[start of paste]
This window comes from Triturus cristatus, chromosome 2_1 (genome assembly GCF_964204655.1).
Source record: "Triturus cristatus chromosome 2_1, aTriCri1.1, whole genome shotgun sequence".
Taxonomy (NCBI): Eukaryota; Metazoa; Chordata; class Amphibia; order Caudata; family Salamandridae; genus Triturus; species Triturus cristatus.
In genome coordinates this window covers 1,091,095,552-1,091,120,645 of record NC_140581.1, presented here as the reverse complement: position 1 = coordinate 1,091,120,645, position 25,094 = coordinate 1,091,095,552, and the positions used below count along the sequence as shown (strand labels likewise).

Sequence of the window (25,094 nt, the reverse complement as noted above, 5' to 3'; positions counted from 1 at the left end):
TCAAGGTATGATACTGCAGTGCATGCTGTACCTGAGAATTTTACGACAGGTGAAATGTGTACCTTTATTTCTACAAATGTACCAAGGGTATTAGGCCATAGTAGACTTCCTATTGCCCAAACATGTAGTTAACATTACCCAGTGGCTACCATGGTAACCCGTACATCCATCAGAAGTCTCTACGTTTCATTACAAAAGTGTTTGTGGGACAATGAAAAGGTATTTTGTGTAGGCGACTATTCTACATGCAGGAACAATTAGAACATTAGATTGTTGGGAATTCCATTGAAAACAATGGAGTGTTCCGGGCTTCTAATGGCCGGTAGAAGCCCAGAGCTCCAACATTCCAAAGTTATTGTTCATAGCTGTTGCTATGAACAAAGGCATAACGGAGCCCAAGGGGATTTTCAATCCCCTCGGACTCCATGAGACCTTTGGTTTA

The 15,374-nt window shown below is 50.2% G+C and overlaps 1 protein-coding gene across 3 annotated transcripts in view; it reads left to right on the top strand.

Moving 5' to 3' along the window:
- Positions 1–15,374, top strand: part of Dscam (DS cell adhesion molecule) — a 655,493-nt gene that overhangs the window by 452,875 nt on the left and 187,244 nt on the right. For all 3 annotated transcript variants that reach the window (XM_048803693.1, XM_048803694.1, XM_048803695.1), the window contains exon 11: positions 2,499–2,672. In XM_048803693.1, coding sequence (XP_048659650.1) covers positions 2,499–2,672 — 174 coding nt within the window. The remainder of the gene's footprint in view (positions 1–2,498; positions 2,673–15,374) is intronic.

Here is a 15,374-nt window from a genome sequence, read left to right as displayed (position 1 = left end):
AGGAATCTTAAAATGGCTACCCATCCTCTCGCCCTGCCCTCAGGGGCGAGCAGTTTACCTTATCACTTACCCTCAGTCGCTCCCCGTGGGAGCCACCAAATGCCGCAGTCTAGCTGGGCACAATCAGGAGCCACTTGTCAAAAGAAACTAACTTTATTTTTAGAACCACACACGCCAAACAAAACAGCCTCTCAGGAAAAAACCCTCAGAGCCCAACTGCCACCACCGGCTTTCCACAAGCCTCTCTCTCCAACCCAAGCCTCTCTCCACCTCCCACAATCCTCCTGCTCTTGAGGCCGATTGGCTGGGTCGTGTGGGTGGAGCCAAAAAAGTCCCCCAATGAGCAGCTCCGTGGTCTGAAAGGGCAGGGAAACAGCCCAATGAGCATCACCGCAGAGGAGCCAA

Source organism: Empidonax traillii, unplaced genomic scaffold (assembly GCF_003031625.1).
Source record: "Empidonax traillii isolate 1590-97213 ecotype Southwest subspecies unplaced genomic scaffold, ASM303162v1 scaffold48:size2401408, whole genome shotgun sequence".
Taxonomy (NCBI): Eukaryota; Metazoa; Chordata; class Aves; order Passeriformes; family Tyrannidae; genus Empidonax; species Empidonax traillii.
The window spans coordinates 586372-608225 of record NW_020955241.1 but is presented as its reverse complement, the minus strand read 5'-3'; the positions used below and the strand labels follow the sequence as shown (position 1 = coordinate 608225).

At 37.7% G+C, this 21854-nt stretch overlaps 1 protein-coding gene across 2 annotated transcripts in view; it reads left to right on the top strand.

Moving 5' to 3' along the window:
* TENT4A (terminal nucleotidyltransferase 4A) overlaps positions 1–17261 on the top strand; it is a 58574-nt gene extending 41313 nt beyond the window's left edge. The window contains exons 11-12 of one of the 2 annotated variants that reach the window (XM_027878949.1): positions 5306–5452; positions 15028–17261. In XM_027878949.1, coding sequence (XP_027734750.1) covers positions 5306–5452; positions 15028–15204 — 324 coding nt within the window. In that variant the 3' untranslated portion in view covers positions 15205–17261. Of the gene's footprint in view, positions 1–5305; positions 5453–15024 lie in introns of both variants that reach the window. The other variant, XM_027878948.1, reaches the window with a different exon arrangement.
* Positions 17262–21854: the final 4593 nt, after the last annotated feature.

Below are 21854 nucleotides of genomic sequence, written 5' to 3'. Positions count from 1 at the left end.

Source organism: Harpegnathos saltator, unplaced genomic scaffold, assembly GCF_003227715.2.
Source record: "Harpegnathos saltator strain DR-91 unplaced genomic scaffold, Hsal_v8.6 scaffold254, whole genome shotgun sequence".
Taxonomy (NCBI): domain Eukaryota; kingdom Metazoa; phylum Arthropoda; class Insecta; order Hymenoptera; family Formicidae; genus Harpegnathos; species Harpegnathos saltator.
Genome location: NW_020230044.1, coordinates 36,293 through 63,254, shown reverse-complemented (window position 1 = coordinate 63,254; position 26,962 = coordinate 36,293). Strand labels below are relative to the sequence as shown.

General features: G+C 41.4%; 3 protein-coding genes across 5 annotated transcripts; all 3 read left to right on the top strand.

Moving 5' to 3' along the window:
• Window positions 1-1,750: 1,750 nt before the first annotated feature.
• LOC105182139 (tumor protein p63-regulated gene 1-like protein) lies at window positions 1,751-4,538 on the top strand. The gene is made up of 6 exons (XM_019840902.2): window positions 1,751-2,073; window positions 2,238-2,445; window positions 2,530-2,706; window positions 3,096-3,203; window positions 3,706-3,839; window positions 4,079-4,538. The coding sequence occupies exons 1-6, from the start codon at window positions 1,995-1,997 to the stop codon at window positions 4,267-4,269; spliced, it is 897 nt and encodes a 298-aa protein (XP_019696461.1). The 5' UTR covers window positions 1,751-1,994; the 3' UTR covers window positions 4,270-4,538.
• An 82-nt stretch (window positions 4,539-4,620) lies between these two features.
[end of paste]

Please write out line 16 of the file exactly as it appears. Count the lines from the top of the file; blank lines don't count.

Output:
At 37.7% G+C, this 21854-nt stretch overlaps 1 protein-coding gene across 2 annotated transcripts in view; it reads left to right on the top strand.